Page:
Wind Energy Progress

With wind, progress is everywhere

With wind, progress is everywhere

The week is coming to a close, and coverage of wind power keeping the lights on abounds! Elsewhere, Kansans are excited for more wind energy and increased efficiency, and Vestas is readying their impressive 8-megawatt nacelle for testing.

Katie Valentine at ClimateProgress gives kudos to wind energy for helping to fill in the gaps left by unexpected failures at some conventional power plants. The cold snap, she says, is jump-starting the discussion about the state of the national power grid:

  • “On Monday, cold weather and shut downs of some power plants forced the Texas grid operator to begin implementing its emergency plan to meet demand. Demand remained high on Tuesday, but increased output from West Texas wind farms enabled the state to avoid an emergency scenario. It wasn’t the first time wind has helped Texas avoid power outages in extreme weather, either — in 2011, high wind outputs during peak demand helped Texas’s grid weather 100-plus temperatures.”
  • “But this week’s Polar Vortex is putting the vulnerability of the U.S. energy grid in focus. On Tuesday, electricity demand in parts of the Southeast U.S. was the second-highest it’s been in winter since the 1920s, according to the Tennessee Valley Authority. Parts of Tennessee lost power during the night, and parts of South Carolina instituted rolling blackouts to manage the electricity demand.”

Katie’s post cited a recent piece by AWEA’s Michael Goggin, who penned his own analysis of wind power’s assistance during the frigid few days.

After a long-fought struggle between stakeholders and Kansas City Power & Light, it looks as though the utility’s 270,000 customers will be enjoying more wind power in the future:

  • “This week, in part responding to the criticism [from the Sierra Club], KCP&L leaders announced new, aggressive programs that should benefit those customers for years to come, assuming eventual approval by the Missouri Public Service Commission by mid-2014.”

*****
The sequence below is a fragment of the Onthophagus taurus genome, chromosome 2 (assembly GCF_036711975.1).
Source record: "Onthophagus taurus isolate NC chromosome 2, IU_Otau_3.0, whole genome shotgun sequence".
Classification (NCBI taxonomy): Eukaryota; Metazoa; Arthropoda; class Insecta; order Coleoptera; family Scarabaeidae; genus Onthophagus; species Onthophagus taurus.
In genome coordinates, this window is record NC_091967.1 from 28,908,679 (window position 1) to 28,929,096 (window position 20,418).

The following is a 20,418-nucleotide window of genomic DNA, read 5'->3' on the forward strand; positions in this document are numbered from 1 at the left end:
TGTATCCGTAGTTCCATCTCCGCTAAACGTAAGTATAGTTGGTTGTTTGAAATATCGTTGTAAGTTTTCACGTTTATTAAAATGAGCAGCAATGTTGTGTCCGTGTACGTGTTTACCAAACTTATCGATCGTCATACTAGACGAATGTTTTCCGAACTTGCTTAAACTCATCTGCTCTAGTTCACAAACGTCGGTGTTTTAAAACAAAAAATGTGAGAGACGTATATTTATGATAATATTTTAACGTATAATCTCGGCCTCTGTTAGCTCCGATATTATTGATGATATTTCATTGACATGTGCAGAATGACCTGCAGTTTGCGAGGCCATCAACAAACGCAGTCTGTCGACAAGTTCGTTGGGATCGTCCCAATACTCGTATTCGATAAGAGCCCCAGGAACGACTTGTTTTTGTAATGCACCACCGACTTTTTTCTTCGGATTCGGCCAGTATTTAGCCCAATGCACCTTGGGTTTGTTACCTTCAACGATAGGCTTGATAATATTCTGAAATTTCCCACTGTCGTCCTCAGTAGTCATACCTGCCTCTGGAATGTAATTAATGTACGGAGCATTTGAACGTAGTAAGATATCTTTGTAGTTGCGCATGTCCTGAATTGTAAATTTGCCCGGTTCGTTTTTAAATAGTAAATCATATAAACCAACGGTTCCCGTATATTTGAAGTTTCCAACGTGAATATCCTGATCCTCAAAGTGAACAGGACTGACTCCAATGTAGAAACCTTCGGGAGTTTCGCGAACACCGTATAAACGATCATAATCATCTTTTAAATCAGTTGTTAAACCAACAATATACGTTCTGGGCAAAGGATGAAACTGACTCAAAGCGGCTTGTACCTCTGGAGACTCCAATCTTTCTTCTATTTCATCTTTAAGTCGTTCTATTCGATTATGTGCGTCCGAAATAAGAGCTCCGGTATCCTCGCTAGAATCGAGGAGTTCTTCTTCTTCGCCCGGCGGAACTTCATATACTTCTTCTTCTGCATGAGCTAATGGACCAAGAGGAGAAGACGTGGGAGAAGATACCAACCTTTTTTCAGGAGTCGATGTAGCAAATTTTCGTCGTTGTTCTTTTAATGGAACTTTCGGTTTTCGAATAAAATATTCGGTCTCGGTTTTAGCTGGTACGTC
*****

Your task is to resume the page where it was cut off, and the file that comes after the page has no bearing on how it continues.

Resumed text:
• “The utility proposes to increase its use of clean wind energy and to help consumers reduce their use of electricity. A rate increase is not in the plans for at least the next two years, KCP&L said. The decision to back the construction of two wind power facilities — one each in Missouri and Kansas — is a vote of confidence in the growing importance of that form of energy in the Midwest.”
  • “Utility officials pointed out that these programs could help avert up to $1 billion in potential rate costs over the next 20 years, a significant savings.”

Finally, Vestas has revealed its prototype nacelle for its forthcoming 8.0MW wind turbine, to be the world’s most powerful, on the V164 platform. Denmark’s DONG Energy is collaborating with the firm to test the nacelle, which appears to be on schedule to begin in the second quarter of 2014.

  • “Unless you live in the suburbs, this nacelle is likely larger than your house, at 20 meters long, 8 meters wide and 8 meters high. It weighs around 390 tons with the hub including. ‘The V164-8.0 MW turbine will be the world’s most powerful, with one unit capable of supplying electricity for 7,500 average European households,’ Vestas said.”
  • “The V164-8.0 MW prototype will be installed at the Danish national testing center in Østerild, where further tests will be conducted to ensure the turbine’s reliability and performance to provide certainty to customers looking to make investments in offshore wind. Installation of the turbine is expected to be completed in the first quarter of 2014.”

See the rest of the week’s big news below, and don’t forget to have a look at David Ward’s rundown of AWEA’s most popular blog posts in 2013.

Sources:

Katie Valentine, “Thanks To Wind Energy, Texans Didn’t Lose Power During The Polar Vortex.” ClimateProgress. 8 January 2014.

Editorial, “Wind energy and efficiency finally get top billing at KCP&L.” Kansas City Star. 8 January 2014.

Pete Danko, “Supersized offshore turbine readies for test.” Earth Techling. 8 January 2014.

 

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